The origins of Thanksgiving are based in gratitude for bounty, family, friends, those who help us get through the winter. We celebrate being thankful for the harvest and that we will have enough food to survive the winter.
The irony of this holiday is profound when you have a child with the most deadly of all mental illnesses and they are most likely malnourished. They may not be thin, but their brain is starved. Here we have this bounty to celebrate and our child either can't eat it, will eat it and purge or they'll overeat and be filled with shame and guilt.
And everyone is telling you to have a “Happy Thanksgiving” and to be grateful. And have fun. How is that supposed to happen? You likely would rather have dental work done. At least then you’d get novacaine.
So how on earth do you possibly have gratitude? When I contemplate how people in a helpless, hopeless situation find and embrace gratitude, I think of the famous author and holocaust survivor, Elie Wiesel.
If he could have gratitude I knew I surely could. And I have reclaimed gratitude, I practice it daily. I've told my story so that others may come out of the dark forest of pain, fear, hopelessness and helplessness of parenting a child with an eating disorder.
“Whoever survives a test, whatever it may be, must tell the story. That is his duty.” Elie Wiesel
“The one thing you can’t take away from me is the way I choose to respond to what you do to me. The last of one’s freedoms is to choose one’s attitude in any given circumstance.”
― Viktor E. Frankl
I say it’s bad news because we have to drag our exhausted, terrified, depleted selves up and make this conscious choice. No small thing for someone who is trying to save a child’s life from one of these complex illnesses that are so misunderstood, parents often cannot get health care professionals to diagnose or treat their child. I hear stories daily such as; parents taking kids to the emergency department at hospitals with a child who has a low heart rate only to be told that it’s okay because their child is an athlete. This only gives the eating disorder power and cuts parents off at the knees.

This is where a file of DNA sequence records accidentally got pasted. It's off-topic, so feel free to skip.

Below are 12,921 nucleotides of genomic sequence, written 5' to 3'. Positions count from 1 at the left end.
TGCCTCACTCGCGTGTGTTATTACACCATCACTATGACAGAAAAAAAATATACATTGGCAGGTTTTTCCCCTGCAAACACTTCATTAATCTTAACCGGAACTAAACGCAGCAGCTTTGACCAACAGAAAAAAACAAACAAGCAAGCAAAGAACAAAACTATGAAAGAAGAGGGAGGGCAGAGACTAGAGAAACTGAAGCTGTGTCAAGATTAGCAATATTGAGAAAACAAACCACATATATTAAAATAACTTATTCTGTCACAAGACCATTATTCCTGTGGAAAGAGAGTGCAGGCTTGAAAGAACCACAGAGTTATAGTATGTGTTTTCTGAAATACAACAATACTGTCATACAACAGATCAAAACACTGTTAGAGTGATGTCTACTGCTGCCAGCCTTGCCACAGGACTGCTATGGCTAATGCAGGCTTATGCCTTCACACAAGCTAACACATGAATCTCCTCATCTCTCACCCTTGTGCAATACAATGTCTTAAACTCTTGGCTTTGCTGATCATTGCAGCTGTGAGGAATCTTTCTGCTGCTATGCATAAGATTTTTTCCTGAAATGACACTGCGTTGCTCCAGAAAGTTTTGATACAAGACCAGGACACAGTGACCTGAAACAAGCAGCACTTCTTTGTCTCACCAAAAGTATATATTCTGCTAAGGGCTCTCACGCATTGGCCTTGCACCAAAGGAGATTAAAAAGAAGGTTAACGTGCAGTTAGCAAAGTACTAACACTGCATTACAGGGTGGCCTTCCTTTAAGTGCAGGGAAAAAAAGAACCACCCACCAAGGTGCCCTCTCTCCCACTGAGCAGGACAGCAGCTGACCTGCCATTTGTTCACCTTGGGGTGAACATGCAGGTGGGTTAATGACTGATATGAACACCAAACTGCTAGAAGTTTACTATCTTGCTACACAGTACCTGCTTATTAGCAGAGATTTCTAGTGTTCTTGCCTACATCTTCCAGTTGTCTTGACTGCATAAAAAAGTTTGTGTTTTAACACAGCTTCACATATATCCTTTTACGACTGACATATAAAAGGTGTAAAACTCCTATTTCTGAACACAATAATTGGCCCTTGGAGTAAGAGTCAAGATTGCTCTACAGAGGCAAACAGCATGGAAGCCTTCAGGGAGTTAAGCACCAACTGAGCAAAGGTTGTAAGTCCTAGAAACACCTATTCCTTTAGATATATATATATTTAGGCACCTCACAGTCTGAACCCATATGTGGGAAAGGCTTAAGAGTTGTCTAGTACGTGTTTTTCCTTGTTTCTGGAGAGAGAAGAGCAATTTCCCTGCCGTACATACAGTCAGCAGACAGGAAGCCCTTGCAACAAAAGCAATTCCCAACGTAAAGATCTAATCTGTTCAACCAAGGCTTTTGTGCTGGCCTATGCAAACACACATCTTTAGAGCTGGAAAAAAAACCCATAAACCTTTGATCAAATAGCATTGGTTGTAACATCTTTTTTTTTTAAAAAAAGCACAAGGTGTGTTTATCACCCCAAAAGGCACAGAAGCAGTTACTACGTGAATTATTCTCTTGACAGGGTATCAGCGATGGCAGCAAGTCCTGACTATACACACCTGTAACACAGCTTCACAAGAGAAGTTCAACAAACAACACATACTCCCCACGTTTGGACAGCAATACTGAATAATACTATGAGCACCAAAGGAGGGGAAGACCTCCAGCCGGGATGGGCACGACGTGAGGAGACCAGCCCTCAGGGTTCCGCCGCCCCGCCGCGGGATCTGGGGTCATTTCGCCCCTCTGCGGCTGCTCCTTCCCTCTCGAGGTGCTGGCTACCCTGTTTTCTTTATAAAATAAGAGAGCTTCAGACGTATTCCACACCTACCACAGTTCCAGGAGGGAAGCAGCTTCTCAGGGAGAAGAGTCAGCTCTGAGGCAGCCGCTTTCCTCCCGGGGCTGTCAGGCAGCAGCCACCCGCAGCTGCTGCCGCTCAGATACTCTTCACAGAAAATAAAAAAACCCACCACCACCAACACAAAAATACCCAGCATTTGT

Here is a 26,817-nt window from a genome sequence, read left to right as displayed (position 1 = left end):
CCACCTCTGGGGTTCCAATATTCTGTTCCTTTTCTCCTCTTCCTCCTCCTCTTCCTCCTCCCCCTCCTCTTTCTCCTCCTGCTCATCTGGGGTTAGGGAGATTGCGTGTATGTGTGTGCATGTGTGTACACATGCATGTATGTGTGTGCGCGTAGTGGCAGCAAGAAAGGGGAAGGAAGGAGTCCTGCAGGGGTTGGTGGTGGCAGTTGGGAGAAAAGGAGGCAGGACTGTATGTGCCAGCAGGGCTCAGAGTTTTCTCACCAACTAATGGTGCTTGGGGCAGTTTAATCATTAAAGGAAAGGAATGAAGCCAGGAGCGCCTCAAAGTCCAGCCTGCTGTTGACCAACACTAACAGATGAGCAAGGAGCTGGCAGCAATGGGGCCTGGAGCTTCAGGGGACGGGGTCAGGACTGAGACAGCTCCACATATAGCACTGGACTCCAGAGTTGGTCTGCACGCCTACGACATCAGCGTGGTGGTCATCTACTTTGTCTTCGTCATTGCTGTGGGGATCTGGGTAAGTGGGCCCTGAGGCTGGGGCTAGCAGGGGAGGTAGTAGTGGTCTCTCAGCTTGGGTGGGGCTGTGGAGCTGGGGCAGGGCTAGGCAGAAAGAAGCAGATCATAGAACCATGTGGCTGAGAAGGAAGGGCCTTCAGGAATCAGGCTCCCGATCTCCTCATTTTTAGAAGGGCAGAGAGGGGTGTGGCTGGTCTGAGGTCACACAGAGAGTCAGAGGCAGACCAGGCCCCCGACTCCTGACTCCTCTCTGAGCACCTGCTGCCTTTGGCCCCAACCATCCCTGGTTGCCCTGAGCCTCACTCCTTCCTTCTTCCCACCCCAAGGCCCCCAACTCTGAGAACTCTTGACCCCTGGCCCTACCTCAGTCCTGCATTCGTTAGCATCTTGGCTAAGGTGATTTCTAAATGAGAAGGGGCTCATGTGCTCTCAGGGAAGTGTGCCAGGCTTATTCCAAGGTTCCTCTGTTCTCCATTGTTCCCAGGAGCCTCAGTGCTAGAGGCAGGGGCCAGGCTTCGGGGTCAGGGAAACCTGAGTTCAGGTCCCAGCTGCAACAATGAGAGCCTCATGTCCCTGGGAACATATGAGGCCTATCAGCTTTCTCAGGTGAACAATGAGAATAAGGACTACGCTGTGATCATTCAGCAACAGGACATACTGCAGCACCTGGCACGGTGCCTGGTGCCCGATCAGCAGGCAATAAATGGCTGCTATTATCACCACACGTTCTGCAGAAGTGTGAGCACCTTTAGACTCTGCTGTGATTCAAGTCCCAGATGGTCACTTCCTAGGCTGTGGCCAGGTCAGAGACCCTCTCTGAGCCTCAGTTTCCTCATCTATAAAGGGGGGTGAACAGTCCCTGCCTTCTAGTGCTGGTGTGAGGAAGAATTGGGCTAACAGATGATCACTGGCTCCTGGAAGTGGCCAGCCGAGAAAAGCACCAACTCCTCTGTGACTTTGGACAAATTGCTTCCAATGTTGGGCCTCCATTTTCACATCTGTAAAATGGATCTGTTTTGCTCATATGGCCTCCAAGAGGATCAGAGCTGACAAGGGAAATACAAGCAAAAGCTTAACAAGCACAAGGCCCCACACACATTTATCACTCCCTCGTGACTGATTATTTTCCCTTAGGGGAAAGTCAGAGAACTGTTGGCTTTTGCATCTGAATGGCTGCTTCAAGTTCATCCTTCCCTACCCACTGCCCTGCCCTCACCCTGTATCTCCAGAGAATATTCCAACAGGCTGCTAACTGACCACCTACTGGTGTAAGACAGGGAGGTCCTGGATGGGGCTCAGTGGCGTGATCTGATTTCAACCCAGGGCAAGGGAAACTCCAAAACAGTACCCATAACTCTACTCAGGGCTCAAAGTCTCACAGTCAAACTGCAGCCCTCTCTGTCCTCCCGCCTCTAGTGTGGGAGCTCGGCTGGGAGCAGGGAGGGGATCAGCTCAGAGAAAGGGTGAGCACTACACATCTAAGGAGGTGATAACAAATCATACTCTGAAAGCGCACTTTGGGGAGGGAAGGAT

It’s good news because there is actually something we can do to reclaim our lives from being destroyed by ‘ed’ along with our child’s lives. And, if you need more incentive, it actually can help support our child in recovery when we get our oxygen masks on. Yes, practicing gratitude can be as live giving as oxygen!
Check out the research cited in a Forbes article from November, 2014:
Grateful people experience fewer aches and pains and they report feeling healthier than other people, according to a 2012 study published in Personality and Individual Differences.
Gratitude reduces a multitude of toxic emotions, ranging from envy and resentment to frustration and regret. Robert A. Emmons, Ph.D., a leading gratitude researcher, has conducted multiple studies on the link between gratitude and well-being. His research confirms that gratitude effectively increases happiness and reduces depression.
So how do I start to practice gratitude in the midst of this firestorm you ask?
Here are a five tips to practice gratitude that I’ve found useful:
- Just do it. Like Nike tells us.
- Remind myself of the benefits.
- Start small. Be grateful for the basics like clean water to drink or hot showers.
- Get an accountability buddy, a family member or even a coach.
- Be gentle with yourself when you forget, and start again in that moment.